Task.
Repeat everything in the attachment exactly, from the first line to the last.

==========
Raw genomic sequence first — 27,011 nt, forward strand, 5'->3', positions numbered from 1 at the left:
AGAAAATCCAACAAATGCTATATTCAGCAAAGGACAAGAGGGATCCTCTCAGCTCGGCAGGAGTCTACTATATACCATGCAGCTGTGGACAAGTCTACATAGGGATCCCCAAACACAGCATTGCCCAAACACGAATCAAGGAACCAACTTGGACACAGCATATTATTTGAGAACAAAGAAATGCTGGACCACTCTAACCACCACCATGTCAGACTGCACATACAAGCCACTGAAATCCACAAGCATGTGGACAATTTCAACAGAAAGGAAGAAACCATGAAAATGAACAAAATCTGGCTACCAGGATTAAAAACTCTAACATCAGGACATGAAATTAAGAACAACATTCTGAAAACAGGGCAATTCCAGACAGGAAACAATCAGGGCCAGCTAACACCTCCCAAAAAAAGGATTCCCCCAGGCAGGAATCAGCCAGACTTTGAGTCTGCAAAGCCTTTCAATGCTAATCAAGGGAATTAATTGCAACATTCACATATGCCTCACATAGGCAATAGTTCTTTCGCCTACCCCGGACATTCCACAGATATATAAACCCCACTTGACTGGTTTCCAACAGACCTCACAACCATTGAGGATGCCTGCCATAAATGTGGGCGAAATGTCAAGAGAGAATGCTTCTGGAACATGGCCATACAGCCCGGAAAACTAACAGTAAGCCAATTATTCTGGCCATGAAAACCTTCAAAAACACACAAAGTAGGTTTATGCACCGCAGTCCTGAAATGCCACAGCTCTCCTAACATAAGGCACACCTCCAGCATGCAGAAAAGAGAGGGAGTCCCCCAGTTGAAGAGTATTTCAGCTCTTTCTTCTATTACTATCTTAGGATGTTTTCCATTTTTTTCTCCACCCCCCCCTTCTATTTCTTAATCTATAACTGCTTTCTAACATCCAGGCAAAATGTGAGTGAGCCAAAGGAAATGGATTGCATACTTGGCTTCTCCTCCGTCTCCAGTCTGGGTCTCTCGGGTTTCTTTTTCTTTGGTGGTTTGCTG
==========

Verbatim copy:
Raw genomic sequence first — 27,011 nt, forward strand, 5'->3', positions numbered from 1 at the left:
AGAAAATCCAACAAATGCTATATTCAGCAAAGGACAAGAGGGATCCTCTCAGCTCGGCAGGAGTCTACTATATACCATGCAGCTGTGGACAAGTCTACATAGGGATCCCCAAACACAGCATTGCCCAAACACGAATCAAGGAACCAACTTGGACACAGCATATTATTTGAGAACAAAGAAATGCTGGACCACTCTAACCACCACCATGTCAGACTGCACATACAAGCCACTGAAATCCACAAGCATGTGGACAATTTCAACAGAAAGGAAGAAACCATGAAAATGAACAAAATCTGGCTACCAGGATTAAAAACTCTAACATCAGGACATGAAATTAAGAACAACATTCTGAAAACAGGGCAATTCCAGACAGGAAACAATCAGGGCCAGCTAACACCTCCCAAAAAAAGGATTCCCCCAGGCAGGAATCAGCCAGACTTTGAGTCTGCAAAGCCTTTCAATGCTAATCAAGGGAATTAATTGCAACATTCACATATGCCTCACATAGGCAATAGTTCTTTCGCCTACCCCGGACATTCCACAGATATATAAACCCCACTTGACTGGTTTCCAACAGACCTCACAACCATTGAGGATGCCTGCCATAAATGTGGGCGAAATGTCAAGAGAGAATGCTTCTGGAACATGGCCATACAGCCCGGAAAACTAACAGTAAGCCAATTATTCTGGCCATGAAAACCTTCAAAAACACACAAAGTAGGTTTATGCACCGCAGTCCTGAAATGCCACAGCTCTCCTAACATAAGGCACACCTCCAGCATGCAGAAAAGAGAGGGAGTCCCCCAGTTGAAGAGTATTTCAGCTCTTTCTTCTATTACTATCTTAGGATGTTTTCCATTTTTTTCTCCACCCCCCCCTTCTATTTCTTAATCTATAACTGCTTTCTAACATCCAGGCAAAATGTGAGTGAGCCAAAGGAAATGGATTGCATACTTGGCTTCTCCTCCGTCTCCAGTCTGGGTCTCTCGGGTTTCTTTTTCTTTGGTGGTTTGCTG